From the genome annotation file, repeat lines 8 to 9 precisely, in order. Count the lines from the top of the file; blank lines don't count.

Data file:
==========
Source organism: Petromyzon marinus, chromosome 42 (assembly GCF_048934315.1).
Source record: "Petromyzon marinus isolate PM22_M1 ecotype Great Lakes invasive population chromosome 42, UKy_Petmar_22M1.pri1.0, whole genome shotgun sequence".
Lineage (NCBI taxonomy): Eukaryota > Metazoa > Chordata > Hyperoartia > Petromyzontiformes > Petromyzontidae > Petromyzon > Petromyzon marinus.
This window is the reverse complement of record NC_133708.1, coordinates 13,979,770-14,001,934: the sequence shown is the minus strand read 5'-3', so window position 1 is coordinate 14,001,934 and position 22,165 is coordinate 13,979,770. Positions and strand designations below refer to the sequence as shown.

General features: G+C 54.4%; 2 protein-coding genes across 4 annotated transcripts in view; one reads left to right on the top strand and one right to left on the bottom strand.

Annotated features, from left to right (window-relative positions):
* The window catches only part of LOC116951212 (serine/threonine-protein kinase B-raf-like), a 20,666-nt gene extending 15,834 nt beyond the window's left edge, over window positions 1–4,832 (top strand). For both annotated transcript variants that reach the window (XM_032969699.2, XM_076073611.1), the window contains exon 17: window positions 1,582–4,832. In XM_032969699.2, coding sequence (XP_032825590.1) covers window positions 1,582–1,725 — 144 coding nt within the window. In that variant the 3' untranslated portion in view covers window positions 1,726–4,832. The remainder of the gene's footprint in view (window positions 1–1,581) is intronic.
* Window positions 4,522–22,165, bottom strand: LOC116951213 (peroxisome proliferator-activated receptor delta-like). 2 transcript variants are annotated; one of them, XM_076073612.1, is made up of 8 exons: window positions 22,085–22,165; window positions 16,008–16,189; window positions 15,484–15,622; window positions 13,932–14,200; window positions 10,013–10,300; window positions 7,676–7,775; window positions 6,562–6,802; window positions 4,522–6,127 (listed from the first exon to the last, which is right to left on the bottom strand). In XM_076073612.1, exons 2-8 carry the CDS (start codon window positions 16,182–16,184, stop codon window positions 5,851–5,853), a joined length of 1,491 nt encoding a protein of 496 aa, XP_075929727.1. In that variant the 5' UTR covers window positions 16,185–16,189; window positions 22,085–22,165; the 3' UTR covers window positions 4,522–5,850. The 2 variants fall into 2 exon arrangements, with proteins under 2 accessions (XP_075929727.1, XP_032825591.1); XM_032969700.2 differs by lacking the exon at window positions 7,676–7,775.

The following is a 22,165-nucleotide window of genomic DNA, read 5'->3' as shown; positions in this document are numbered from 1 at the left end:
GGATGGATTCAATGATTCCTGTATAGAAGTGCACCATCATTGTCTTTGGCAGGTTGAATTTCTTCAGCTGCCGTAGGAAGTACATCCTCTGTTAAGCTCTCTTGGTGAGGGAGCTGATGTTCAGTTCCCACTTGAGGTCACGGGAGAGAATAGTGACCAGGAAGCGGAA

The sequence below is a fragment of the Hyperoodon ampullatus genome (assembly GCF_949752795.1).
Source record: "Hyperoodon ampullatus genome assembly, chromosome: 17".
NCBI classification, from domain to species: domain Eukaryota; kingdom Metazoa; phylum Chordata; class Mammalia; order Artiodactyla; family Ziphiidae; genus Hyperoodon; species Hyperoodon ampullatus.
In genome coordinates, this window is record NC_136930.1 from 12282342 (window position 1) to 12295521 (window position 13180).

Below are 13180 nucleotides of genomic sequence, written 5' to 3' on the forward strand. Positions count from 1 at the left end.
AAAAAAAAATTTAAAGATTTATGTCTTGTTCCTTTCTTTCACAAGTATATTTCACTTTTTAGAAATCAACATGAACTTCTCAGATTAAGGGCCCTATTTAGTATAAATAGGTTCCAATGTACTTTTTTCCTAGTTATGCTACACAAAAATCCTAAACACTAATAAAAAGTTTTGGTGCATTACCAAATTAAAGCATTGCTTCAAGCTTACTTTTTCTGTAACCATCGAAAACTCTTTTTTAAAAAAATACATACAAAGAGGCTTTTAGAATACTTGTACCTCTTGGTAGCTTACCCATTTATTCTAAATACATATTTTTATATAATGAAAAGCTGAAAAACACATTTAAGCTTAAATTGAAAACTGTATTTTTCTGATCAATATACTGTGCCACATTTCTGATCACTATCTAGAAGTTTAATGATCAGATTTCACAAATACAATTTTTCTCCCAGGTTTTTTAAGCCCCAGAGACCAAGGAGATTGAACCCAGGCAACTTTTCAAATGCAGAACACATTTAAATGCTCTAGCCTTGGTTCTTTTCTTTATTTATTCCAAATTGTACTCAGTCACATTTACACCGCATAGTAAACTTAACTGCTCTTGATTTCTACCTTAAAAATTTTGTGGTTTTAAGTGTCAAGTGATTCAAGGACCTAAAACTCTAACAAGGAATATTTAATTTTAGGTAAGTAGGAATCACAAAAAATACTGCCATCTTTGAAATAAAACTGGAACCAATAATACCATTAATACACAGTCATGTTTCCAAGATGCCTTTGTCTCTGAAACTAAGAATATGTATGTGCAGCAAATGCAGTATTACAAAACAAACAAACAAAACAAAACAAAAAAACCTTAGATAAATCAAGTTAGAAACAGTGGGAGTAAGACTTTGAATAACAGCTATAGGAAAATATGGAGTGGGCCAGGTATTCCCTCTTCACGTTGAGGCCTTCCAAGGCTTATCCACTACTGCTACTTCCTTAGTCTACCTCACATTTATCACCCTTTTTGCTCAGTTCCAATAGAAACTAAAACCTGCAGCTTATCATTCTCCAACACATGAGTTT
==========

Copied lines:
* Window positions 4,522–22,165, bottom strand: LOC116951213 (peroxisome proliferator-activated receptor delta-like). 2 transcript variants are annotated; one of them, XM_076073612.1, is made up of 8 exons: window positions 22,085–22,165; window positions 16,008–16,189; window positions 15,484–15,622; window positions 13,932–14,200; window positions 10,013–10,300; window positions 7,676–7,775; window positions 6,562–6,802; window positions 4,522–6,127 (listed from the first exon to the last, which is right to left on the bottom strand). In XM_076073612.1, exons 2-8 carry the CDS (start codon window positions 16,182–16,184, stop codon window positions 5,851–5,853), a joined length of 1,491 nt encoding a protein of 496 aa, XP_075929727.1. In that variant the 5' UTR covers window positions 16,185–16,189; window positions 22,085–22,165; the 3' UTR covers window positions 4,522–5,850. The 2 variants fall into 2 exon arrangements, with proteins under 2 accessions (XP_075929727.1, XP_032825591.1); XM_032969700.2 differs by lacking the exon at window positions 7,676–7,775.

The following is a 22,165-nucleotide window of genomic DNA, read 5'->3' as shown; positions in this document are numbered from 1 at the left end: